FEB 2014

EyeWorld is the official news magazine of the American Society of Cataract & Refractive Surgery.

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Page 52 of 114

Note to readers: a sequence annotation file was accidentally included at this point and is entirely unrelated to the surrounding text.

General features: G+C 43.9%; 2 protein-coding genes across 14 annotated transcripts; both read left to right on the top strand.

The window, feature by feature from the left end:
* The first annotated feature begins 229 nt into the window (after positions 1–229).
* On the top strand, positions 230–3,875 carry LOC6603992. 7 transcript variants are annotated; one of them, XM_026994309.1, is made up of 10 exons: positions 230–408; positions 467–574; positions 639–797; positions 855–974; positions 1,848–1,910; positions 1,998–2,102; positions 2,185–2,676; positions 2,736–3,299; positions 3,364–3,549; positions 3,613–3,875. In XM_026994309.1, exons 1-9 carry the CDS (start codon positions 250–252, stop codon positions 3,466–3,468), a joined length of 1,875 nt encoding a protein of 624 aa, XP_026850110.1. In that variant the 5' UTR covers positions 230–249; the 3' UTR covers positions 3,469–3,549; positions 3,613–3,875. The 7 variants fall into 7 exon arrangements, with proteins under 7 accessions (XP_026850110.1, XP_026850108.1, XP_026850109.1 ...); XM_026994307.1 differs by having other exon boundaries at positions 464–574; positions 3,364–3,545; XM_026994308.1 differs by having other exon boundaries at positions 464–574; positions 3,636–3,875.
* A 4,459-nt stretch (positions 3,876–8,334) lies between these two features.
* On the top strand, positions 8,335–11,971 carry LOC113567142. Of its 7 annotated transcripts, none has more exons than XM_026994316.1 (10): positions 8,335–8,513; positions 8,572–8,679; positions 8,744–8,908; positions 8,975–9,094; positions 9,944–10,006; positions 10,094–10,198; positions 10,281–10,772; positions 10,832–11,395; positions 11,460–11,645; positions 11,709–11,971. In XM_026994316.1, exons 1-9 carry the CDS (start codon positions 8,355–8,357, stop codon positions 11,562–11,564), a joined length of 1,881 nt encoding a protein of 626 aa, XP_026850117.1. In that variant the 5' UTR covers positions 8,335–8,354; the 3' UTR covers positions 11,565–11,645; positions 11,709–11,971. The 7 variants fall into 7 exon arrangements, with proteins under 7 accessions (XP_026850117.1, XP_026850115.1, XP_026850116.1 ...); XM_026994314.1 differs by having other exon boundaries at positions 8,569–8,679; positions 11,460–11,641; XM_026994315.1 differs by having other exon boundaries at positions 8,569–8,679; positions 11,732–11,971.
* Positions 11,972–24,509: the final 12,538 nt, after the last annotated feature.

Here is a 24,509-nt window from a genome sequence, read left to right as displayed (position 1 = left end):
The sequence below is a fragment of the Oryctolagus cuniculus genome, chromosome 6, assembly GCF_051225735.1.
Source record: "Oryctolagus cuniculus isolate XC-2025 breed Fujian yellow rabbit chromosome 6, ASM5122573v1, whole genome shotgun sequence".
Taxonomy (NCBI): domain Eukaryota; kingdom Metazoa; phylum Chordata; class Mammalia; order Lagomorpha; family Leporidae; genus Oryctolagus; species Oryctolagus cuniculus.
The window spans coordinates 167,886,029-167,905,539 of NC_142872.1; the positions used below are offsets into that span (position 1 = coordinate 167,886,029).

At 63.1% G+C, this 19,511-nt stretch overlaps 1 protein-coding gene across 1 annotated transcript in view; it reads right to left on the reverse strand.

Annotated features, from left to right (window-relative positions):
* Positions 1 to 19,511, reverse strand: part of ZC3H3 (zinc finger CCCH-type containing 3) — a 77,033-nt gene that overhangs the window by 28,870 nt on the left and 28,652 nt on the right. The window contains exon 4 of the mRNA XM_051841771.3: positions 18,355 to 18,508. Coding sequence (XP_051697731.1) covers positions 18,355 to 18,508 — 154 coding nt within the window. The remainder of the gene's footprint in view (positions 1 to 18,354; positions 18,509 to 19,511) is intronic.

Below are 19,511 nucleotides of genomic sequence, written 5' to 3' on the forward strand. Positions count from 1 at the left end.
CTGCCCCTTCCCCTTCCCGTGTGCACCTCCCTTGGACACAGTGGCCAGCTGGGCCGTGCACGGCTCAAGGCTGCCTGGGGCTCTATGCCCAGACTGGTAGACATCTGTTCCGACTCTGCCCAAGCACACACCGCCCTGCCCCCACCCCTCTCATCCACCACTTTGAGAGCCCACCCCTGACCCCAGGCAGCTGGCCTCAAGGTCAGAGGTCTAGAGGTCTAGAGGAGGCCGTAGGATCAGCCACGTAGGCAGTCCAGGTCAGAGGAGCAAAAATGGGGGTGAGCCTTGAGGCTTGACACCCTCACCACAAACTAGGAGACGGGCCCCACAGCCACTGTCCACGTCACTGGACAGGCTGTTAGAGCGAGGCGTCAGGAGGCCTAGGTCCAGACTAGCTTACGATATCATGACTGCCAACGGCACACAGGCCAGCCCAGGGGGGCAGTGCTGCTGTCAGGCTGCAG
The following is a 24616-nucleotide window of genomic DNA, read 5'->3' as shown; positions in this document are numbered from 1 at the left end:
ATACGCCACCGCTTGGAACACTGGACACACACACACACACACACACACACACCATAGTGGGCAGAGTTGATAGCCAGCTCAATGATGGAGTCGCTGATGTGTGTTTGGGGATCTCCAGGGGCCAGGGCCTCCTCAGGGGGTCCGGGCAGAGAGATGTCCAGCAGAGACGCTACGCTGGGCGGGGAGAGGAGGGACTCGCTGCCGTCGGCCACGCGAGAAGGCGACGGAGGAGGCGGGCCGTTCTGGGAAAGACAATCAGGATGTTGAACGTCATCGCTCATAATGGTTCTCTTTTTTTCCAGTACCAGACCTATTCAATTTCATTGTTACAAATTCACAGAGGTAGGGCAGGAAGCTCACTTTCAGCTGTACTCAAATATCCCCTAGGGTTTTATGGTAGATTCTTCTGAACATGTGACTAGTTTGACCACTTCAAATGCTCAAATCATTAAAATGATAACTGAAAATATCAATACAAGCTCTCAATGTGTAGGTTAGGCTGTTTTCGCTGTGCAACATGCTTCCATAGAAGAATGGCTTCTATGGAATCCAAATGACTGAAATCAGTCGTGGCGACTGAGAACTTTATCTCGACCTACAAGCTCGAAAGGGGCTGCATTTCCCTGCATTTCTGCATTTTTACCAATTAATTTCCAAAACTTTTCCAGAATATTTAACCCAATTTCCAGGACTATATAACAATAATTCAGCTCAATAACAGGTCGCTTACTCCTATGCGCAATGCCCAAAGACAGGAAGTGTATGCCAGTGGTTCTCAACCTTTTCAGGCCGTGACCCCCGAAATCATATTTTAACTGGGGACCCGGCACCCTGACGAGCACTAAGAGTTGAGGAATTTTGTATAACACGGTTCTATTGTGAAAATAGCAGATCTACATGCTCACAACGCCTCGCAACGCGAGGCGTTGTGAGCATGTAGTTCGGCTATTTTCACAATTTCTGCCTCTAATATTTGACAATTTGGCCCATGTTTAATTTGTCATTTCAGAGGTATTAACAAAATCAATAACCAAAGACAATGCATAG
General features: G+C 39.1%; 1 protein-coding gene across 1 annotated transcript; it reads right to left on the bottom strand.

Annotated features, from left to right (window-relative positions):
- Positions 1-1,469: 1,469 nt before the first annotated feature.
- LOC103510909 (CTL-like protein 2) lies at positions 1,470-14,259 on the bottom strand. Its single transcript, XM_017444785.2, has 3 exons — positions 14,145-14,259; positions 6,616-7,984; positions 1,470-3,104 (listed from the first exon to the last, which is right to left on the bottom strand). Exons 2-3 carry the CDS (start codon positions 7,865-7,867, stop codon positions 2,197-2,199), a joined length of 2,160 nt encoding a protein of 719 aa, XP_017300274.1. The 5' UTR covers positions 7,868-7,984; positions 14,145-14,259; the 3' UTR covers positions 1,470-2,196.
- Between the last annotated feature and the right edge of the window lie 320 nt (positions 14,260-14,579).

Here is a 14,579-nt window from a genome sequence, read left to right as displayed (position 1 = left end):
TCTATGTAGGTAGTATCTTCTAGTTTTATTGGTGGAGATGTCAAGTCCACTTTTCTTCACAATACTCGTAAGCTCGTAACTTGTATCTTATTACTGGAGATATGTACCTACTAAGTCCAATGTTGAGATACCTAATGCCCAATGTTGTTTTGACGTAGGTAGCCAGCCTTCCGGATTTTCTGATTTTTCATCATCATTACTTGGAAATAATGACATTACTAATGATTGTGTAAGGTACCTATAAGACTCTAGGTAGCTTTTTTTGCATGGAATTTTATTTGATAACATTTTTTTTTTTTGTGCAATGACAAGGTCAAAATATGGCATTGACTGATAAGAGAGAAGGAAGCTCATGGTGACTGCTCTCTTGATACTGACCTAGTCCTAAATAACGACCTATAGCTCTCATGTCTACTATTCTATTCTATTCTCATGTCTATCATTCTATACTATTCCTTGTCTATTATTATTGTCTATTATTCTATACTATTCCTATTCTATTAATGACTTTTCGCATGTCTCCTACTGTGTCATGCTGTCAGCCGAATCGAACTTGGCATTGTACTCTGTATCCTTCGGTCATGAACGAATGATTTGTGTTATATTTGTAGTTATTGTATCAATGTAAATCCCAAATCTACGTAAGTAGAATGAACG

1. 27 r 1. K 27 E W CORNEA 50 February 2014 E ditors' note: None of the devices discussed in this column are approved for use in the U.S. EyeWorld spoke with clinical investigators. W hen ophthalmologists joke that the three things people cannot avoid are death, taxes, a nd presbyopia, it's a clear indication the disorder is per- vasive among people who reach a certain age. "Our biggest need happens to be the thing we have the fewest treatment options for," said Stephen G. Slade, MD, in private practice at Slade & Baker Vision C enter, Houston. That may change once corneal inlays are approved for commercial use in the United States (all are under investigation); "more and more of my patients want a surgical solution—they don't want to wear reading glasses," said George O. Waring IV, MD, FACS, assistant pro- fessor of ophthalmology, director of refractive surgery at the Storm Eye Institute, and medical director of the Magill Vision Center at Medical University of South Carolina, Charleston. "The surgical manage- ment of presbyopia is emerging as its own (sub)specialty, and corneal inlays are a promising option for corneal-based treatments." In the U.S., there are three corneal inlays being investigated (see sidebar for a description of each), but in the U.S. studies, patients can only be enrolled if they are emmetropic or roughly em- metropic in both eyes, said Robert K. Maloney, MD, in private practice at Maloney Vision Institute, Los Angeles. "For now, there's no one combining the inlays with corrective refractive procedures in a simultaneous surgery in the U.S.," Dr. Maloney said. In his opinion, different inlays will be appropriate for different patients, with some potentially better suited for those with mild levels of myopia (KAMRA, AcuFocus, Irvine, Calif.) and others more suited for people with mild levels of hyperopia as they induce a slight myopic shift (Flexivue Microlens, Presbia, Irvine, Calif.). "What all these inlays are trying to do is provide a better option than monovision," Dr. Slade said. "With monovision, if you make an eye –1, you'll gain six lines of near but lose six lines of distance. The inlays are trying to soften this by eliminating the loss of distance while still im- proving near vision." While monovision is an avail- able treatment for presbyopia, "a lot of people cannot tolerate it," Dr. Maloney said. "If you add depth of focus, your reading vision will im- prove. So the goal is to leave one eye emmetropic and [have] the other produce some multifocality for depth of focus." For patients to be enrolled in any of the current studies (now closed to recruitment), they had to have had monovision experience, Dr. Maloney said. "Another advan- tage of the inlays is they produce much less binocular rivalry than monovision," he said, citing the work of Scott MacRae, MD, and Pablo Artal, MD, who concluded that most people accept about a diopter of binocular disparity. In the ongoing studies, the inlays are "delivering excellent near vision for a small loss of distance," and Dr. Slade predicted "they are going to have different quality of vision although quantity of vision is similar," like the way one type of multifocal IOL has a different near and distance vision profile than another type. Integrating the inlays into practice The "ideal" candidate for an inlay is someone between the ages of 45 and 65, who may have had previous LASIK or is naturally emmetropic, Dr. Slade said. Studies have evalu- ated the inlays either placed under a LASIK flap or inserted into a pocket, both of which have their own set of surgical challenges and benefits, he said. "None of the lenses has passed the real-world U.S. test," he said. "I'm very enthusiastic about the space and the results we've seen to date. I'm looking forward to working with the inlays on a much broader group of patients." Dr. Waring said presbyopic subjects have done very well in the studies, and predicts he'll use inlays to "extend the life of vision correc- tion in post LASIK patients that have become presbyopic or in early pres- byopes with clear lenses—until a lens-based surgery is indicated. We can simultaneously correct congeni- by Michelle Dalton EyeWorld Contributing Writer Exploring corneal inlays Raindrop Near Vision Inlay Source: ReVision Optics Flexivue Microlens Source: Presbia D evice focus The KAMRA Inlay Source: AcuFocus Snapshot overview of the inlays E ach of the corneal inlays works slightly differently, although they are all designed to treat presbyopia through implantation into the non-dominant eye. (All information is from company websites.) KAMRA Inlay, AcuFocus The KAMRA inlay is an opaque circular micro-disc with a small opening (1.6 mm) in the center that features 8,400 high precision, laser-etched micro-openings along the surface of the inlay to help maintain a healthy cornea. AcuFocus claims its small-aperture technology is a superior alternative to options that use a multifocal approach. Flexivue Microlens, Presbia The Presbia Flexivue Microlens is only 3 mm in diameter, approximately 15 microns in edge thickness, and is barely discernible when placed within the corneal stroma. The lens is made of a hydrophilic polymer, similar to materials used in IOLs for more than two decades, ensuring biocompatibility of the device. Raindrop Near Vision Inlay, ReVision Optics The Raindrop Near Vision Inlay is a microscopic hydrogel device that creates a prolate-shaped cornea. The device is placed under a femtosecond laser 4ap and does not require any tissue removal. The hydrogel material comprises nearly 80% water to help ensure effective nutrient diffusion and transfer through the cornea. 50-55 Cornea_EW February 2014-DL2_Layout 1 1/30/14 10:41 AM Page 50

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